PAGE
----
“Today’s approval is the first FDA-approved product to slow the progression of myopia in children, which ultimately could mean a reduced risk of developing other eye problems,” said Dr. Malvina Eydelman, director of the Office of Ophthalmic, Anesthesia, Respiratory, ENT and Dental Devices in the FDA’s Center for Devices and Radiological Health.

Myopia is the most frequent cause of correctable visual impairment worldwide, the FDA noted in a press release announcing the approval. It is common in children and tends to increase as they get older.

CooperVision said in its own press release that MiSight is “the cornerstone of a comprehensive myopia management approach” that it will offer.

“We can’t overstate the importance and potential impact of this landmark decision on children’s vision, especially considering the rise in myopia’s severity and prevalence in the U.S. and worldwide,” said Daniel G. McBride, president of CooperVision. “Eye care professionals who embrace this breakthrough approach will improve the quality of life and eye health for so many children.”

The product will launch in the U.S. as part of a CooperVision myopia management initiative beginning in March 2020, according to the company’s release. The lens “is already being successfully worn by thousands of myopic children in other parts of the world, including Canada, the United Kingdom, Spain and Australia, where age ranges for initial fitting may vary.”

MiSight “has been recognized as one of the most innovative developments in eye health by the likes of the British Contact Lens Association and international industry media,” according to the release.

The MiSight soft contact lenses are meant to be worn daily to correct nearsightedness and slow the progression of myopia in children with healthy eyes. When placed on the eye, one part of the MiSight contact lens corrects the refractive error to improve distance vision in nearsighted eyes, similar to a standard corrective lens. In addition, concentric peripheral rings in the lens focus part of the light in front of the retina (the back of the eye). This is believed to reduce the stimulus causing the progression of myopia.

The approval of MiSight was based on data obtained from a prospective clinical trial at four clinical sites and real-world evidence. The safety and effectiveness of MiSight was studied in a three-year randomized, controlled clinical trial of 135 children ages 8 to 12 at the start of treatment who used MiSight or a conventional soft contact lens.

The trial showed that for the full three-year period, the progression in myopia of those wearing MiSight lenses was less than those wearing conventional soft contact lenses. In addition, subjects who used MiSight had less change in the axial length of the eyeball at each annual checkup. Over the course of the trial, there were no serious ocular adverse events in either arm of the study.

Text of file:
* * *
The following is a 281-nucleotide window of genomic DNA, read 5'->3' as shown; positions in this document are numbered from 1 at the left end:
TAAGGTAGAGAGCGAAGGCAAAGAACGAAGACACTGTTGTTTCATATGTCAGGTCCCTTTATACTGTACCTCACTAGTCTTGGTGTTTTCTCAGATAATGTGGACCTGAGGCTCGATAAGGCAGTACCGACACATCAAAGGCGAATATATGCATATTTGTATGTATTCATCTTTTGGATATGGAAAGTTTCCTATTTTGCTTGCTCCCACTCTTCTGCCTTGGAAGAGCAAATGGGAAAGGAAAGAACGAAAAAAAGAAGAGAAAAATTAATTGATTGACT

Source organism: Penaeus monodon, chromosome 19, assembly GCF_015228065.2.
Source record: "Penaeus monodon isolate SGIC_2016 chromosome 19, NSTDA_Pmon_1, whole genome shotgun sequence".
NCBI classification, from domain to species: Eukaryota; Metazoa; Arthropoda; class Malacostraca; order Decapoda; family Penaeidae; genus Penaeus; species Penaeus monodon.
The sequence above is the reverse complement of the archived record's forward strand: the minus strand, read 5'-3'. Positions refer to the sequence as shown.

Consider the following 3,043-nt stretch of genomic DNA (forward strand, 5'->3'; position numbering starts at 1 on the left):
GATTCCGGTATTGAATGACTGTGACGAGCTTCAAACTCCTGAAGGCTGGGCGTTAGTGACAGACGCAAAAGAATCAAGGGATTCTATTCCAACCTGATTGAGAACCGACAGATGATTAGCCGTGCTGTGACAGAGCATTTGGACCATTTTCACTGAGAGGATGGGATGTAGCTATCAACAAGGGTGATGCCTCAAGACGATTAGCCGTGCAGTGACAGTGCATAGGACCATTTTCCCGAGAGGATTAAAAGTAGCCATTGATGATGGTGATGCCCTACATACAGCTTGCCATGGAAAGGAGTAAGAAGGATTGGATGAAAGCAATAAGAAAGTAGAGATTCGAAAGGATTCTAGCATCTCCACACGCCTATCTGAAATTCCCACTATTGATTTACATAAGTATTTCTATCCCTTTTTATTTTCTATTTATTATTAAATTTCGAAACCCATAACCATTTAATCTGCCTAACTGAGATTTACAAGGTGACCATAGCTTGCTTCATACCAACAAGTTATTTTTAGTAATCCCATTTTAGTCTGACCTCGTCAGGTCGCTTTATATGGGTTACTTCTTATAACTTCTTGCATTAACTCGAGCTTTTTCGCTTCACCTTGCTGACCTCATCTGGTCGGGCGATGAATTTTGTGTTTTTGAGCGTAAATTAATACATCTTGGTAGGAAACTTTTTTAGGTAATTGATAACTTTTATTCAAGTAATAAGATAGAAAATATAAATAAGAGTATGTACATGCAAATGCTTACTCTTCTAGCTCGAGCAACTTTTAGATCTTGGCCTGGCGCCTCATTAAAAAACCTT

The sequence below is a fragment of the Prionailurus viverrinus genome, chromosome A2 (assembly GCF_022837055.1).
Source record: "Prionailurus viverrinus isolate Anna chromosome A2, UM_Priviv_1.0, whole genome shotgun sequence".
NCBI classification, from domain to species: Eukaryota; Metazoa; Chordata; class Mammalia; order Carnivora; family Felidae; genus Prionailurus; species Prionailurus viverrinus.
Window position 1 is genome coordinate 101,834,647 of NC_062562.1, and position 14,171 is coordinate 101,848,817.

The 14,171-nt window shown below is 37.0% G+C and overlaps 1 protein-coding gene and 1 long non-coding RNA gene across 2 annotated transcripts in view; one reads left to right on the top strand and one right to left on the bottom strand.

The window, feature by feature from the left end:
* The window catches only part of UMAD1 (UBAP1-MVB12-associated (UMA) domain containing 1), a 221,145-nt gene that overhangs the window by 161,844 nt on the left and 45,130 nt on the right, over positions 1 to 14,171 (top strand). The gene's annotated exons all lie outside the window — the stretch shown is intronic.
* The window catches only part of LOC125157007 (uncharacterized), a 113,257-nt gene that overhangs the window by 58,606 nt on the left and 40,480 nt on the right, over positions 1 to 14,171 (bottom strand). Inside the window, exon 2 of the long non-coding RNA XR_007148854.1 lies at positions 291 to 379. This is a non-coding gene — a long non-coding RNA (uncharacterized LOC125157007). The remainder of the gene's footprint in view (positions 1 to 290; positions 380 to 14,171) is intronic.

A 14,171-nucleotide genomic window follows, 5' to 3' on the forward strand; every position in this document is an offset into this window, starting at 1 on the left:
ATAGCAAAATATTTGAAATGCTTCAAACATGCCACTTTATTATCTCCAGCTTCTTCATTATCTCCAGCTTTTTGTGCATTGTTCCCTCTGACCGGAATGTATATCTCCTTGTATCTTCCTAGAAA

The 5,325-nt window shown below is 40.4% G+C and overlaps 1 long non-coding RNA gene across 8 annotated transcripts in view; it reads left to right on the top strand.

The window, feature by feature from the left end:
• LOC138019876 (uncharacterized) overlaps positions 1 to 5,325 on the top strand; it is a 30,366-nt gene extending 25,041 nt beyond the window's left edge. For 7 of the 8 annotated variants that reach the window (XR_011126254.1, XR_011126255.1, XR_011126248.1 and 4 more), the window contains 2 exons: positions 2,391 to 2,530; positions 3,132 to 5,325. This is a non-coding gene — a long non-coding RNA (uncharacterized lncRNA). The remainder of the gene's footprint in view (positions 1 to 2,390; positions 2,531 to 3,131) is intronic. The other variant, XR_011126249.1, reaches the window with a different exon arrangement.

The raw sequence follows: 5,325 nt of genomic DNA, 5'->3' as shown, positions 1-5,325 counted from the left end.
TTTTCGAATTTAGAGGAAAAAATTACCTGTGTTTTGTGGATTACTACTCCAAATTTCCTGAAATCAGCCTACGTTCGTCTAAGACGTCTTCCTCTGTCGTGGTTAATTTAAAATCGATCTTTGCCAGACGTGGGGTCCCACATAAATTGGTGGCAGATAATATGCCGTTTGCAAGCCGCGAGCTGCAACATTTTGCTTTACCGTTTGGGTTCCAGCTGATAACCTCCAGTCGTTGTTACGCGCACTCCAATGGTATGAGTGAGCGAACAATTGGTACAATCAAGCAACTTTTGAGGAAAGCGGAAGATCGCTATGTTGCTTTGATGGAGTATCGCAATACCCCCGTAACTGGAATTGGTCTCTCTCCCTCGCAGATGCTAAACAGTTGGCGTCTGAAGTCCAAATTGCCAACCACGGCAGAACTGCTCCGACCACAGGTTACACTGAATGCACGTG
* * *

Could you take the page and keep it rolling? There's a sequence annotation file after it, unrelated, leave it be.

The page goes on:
Additionally, to estimate the rate of vision-threatening corneal infections among children and adolescents who wear soft contact lenses daily, the FDA reviewed real world data from a retrospective analysis of medical records of 782 children ages 8 to 12 years old from seven community eyecare clinics. The results showed a rate comparable to the rate of ulcer cases among adults who wear contact lenses daily.

As part of the approval of MiSight, the sponsor is required to conduct a postmarket study of the contact lenses to further evaluate the safety and effectiveness of the product as indicated.

Continue Reading

Headlines

LASIK Should Be Banned, Says Former FDA Adviser

He regrets voting to approve the treatment.

mm

Published

on

A retired U.S. Food and Drug Administration adviser says LASIK eye surgery should be removed from the market.

Morris Waxler voted to approve to treatment, but now wishes he hadn’t, CBS News reports. He has re-examined the data.

“Essentially we ignored the data on vision distortions that persisted for years,” he told CBS.

His analysis suggests that 10 percent to 30 percent of patients experience complications. He asked the FDA in 2011 to issue a voluntary recall of the treatment, but the FDA declined to do so.

The FDA recently told CBS that it “has not found any new safety concerns associated with LASIK devices.”

CBS News quoted several patients saying they’d been harmed by LASIK.

Abraham Rutner, for example, said that he had double vision and that “around the lights [was] like having starbursts.” He notes, however, that his vision is improved by approximately 90 percent.

Experts say pre-surgical screening is crucial to avoiding LASIK complications.

The key lies in “knowing who to operate on and who not to operate on and there are people who really should not have this procedure,” Dr. Jules Winokur told CBS News.

The FDA has issued an advisory on risks and how to find find the right doctor for LASIK.

Read more at CBS News

Continue Reading

Headlines

Video: Adorable Cat Melts Hearts By Trying on Eyewear for Children

Kids see that ‘if she can wear hers, they can wear them too.’

mm

Published

on

A rescue cat in Pennsylvania is getting attention for her role in making children feel comfortable with their eyeglasses.

Truffles happily wears brightly colored frames to set a good example for the young patients of A Child’s Eyes in Mechanicsburg, the Daily Mail reports.

“If a child is feeling a bit nervous I ask Truffles if she wants to show them her glasses,” says Danielle Crull, owner of the business. “When they see Truffles wearing them it’s a really good thing and shows that if she can wear hers, they can wear them too.”

A video of the cat trying on eyewear has been viewed millions of times.

Watch the video:

Continue Reading

Advertisement

Advertisement

Subscribe


BULLETINS

Get the most important news and business ideas for eyecare professionals every weekday from INVISION.

Advertisement

Most Popular